Long article, more than a little bit interesting...
Ionus
 
  1  
Reply Wed 25 May, 2011 12:48 am
@gungasnake,
I have always wondered what if we made drugs legal, how would that change the world ?
hawkeye10
 
  3  
Reply Wed 25 May, 2011 12:52 am
@gungasnake,
Quote:
The war on drugs has to go.
The abusive police state has to go....
0 Replies
 
OmSigDAVID
 
  1  
Reply Wed 25 May, 2011 01:15 am

Those government thugs shoud be prosecuted for murder.
It reminds me of the assassin of Randy Weaver 's wife, while she held her baby.





David
OmSigDAVID
 
  1  
Reply Wed 25 May, 2011 01:17 am
@Ionus,
Ionus wrote:
I have always wondered what if we made drugs legal, how would that change the world ?
Yeah! For sure, if heroin were legal I 'd take rat poison b4 I 'd take that stuff.

America is supposed to be laissez faire capitalism.
That is what the Founders intended: the Land of the Free and the Home of the Brave.




David
0 Replies
 
roger
 
  1  
Reply Wed 25 May, 2011 01:26 am
@OmSigDAVID,
That's my impression, too.
0 Replies
 
raprap
 
  1  
Reply Wed 25 May, 2011 01:38 am
This has happened in Indiana as Mitch Daniels is Governor.

Quote:
The Indiana Constitution doesn't require prior judicial authorization for a “no-knock” execution of a warrant when justified by exigent circumstances, the Indiana Supreme Court held Tuesday. This is the case even if those circumstances are known by police when the warrant is obtained.


Ref The Indiana Lawyer 5/10/11 http://www.theindianalawyer.com/justices-rule-on-noknock-warrant-executions/PARAMS/article/26339

I for one am glad that Mitch Daniel is no longer running for the nomination for POTUS, but I want it known that he may be maneuvering as a Midwestern governor for the second spot--damn activists courts--using public safety as a rationalization to trample the constitution....

Rap

gungasnake
 
  1  
Reply Wed 25 May, 2011 07:07 am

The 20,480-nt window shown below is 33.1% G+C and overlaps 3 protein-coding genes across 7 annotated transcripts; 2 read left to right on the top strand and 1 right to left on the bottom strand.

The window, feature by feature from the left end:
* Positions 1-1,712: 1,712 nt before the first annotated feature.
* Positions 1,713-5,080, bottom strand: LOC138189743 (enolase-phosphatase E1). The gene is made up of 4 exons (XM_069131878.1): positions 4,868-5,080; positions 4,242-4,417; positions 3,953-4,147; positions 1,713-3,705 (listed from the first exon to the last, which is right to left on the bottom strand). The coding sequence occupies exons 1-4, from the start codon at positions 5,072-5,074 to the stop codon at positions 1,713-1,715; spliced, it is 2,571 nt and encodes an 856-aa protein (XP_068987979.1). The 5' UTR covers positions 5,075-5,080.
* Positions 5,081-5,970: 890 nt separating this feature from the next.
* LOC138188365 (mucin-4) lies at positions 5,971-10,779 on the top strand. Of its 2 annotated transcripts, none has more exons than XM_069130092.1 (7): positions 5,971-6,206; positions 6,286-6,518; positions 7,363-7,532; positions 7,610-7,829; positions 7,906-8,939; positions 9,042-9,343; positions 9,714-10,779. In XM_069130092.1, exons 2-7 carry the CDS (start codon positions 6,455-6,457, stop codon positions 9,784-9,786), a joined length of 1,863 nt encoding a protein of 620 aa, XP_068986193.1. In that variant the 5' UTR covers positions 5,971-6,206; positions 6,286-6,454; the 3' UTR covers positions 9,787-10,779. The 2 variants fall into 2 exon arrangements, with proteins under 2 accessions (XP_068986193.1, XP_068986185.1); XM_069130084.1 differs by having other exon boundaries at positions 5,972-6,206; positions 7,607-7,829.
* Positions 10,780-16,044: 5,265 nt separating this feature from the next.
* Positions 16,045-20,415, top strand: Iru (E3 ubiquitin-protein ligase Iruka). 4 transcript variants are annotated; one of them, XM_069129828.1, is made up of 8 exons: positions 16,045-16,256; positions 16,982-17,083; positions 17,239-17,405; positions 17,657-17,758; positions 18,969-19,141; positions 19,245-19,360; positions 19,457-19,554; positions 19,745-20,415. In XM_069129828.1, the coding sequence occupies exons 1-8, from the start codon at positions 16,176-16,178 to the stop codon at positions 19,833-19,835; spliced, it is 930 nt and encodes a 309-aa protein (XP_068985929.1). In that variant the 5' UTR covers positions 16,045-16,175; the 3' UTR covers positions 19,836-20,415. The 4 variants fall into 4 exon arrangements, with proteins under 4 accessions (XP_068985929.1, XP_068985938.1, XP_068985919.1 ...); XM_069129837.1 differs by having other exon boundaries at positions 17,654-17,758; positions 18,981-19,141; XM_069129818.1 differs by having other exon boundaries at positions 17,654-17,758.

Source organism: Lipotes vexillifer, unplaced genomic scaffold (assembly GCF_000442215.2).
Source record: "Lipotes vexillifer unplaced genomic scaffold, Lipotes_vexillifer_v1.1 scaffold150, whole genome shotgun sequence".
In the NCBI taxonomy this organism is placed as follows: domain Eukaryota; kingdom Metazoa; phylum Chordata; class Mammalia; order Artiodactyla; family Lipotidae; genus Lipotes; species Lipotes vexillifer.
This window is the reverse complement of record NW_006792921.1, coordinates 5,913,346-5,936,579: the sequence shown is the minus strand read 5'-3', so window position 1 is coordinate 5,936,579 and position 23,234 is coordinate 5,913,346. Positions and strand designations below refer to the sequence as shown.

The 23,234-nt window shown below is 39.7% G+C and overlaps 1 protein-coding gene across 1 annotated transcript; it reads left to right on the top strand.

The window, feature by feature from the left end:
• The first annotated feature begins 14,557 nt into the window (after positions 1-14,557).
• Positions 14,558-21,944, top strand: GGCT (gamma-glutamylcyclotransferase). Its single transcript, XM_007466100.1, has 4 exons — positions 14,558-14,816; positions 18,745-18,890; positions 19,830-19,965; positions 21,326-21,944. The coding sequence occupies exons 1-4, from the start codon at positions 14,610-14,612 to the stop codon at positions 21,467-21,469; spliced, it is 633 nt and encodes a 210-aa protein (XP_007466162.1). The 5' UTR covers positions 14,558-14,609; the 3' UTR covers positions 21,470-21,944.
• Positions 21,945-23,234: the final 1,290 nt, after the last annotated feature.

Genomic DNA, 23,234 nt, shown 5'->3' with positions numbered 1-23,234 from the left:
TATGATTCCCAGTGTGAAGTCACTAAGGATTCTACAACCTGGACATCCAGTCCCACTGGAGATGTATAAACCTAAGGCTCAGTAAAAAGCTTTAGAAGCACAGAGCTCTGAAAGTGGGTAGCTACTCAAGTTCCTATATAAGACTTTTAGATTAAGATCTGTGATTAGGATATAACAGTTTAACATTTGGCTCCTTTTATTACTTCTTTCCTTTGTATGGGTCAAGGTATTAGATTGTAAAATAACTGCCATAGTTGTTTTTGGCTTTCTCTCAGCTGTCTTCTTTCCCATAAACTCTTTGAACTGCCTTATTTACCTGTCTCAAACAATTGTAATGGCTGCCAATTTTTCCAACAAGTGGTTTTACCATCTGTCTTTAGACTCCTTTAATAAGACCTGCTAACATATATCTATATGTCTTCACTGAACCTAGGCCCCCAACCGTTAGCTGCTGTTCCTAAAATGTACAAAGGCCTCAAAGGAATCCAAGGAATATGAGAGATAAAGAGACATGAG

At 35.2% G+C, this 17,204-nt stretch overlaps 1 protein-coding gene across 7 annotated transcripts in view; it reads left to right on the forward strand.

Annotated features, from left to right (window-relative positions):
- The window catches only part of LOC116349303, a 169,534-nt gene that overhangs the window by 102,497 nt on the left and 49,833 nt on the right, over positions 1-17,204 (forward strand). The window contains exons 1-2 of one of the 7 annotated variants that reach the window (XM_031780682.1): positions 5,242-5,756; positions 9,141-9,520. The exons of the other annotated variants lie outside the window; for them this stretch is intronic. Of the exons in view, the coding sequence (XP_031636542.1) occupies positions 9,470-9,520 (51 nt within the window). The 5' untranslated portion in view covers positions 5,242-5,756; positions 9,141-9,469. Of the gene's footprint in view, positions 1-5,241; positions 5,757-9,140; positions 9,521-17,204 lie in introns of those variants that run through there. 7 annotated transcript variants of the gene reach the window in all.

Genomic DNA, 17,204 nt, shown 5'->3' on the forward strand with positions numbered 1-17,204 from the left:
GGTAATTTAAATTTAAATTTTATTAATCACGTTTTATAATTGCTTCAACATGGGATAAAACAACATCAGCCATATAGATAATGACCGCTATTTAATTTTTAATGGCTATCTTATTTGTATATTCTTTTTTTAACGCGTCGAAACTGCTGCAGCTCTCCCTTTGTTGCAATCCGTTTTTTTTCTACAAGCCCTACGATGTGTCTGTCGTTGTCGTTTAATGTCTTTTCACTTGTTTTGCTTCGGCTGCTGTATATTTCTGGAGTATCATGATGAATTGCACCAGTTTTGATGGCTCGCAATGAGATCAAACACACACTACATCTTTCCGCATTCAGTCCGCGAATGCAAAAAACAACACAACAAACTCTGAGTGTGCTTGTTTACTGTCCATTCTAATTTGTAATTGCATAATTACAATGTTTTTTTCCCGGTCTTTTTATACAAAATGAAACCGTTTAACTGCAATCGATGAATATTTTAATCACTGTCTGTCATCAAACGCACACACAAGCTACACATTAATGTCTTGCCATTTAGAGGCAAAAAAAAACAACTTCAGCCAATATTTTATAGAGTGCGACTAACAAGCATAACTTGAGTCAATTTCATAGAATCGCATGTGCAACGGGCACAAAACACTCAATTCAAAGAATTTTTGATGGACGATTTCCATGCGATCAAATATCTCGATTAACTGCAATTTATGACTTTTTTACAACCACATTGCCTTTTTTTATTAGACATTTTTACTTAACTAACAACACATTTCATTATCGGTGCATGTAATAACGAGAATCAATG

@raprap,
Indiana is on my short list of places not to live in America and there are several data points for that. Worst is that David Camm case which should be about to start up again one way or another. That one is on a par with the Duke LAX case and nobody seems to care.
0 Replies
 
gungasnake
 
  4  
Reply Wed 25 May, 2011 07:26 am
@Ionus,
Quote:
I have always wondered what if we made drugs legal, how would that change the world ?



The real problem is economic. The drugs one of these idiots would use in a day under rational circumstances would cost a dollar; that would simply present no scope for crime or criminals. Under present circumstances that dollar's worth of drugs is costing the user $300 a day and since that guy is dealing with a 10% fence, he's having to commit $3000 worth of crime to buy that dollar's worth of drugs. In other words, a dollar's worth of chemicals has been converted into $3000 worth of crime, times the number of those idiots out there, times 365 days per year, all through the magic of stupid and evil laws. No nation on Earth could afford that forever.

A rational set of drug laws would:

  • Legalize marijuana and all its derivatives and anything else demonstrably no more harmful than booze on the same basis as booze.
  • Declare that heroine, crack cocaine, and other highly addictive substances
    would never be legally sold on the streets, but that those addicted could shoot up at government centers for the fifty-cent cost of producing the stuff, i.e. take every dime out of that business for criminals.
  • Provide a lifetime in prison for selling LSD, PCP, and other Jeckyl/Hyde
    formulas.
  • Same for anybody selling any kind of drugs to kids.


Do all of that, and the drug problem and 70% of all urban crime will vanish
within two years.

That would be an ideal solution. Nonetheless simply legalizing it all would be better than what we are doing now. There were no drug laws in America in 1880 and there were no overwhelming drug problems. Nobody should need to be Albert Einstein to figure that one out.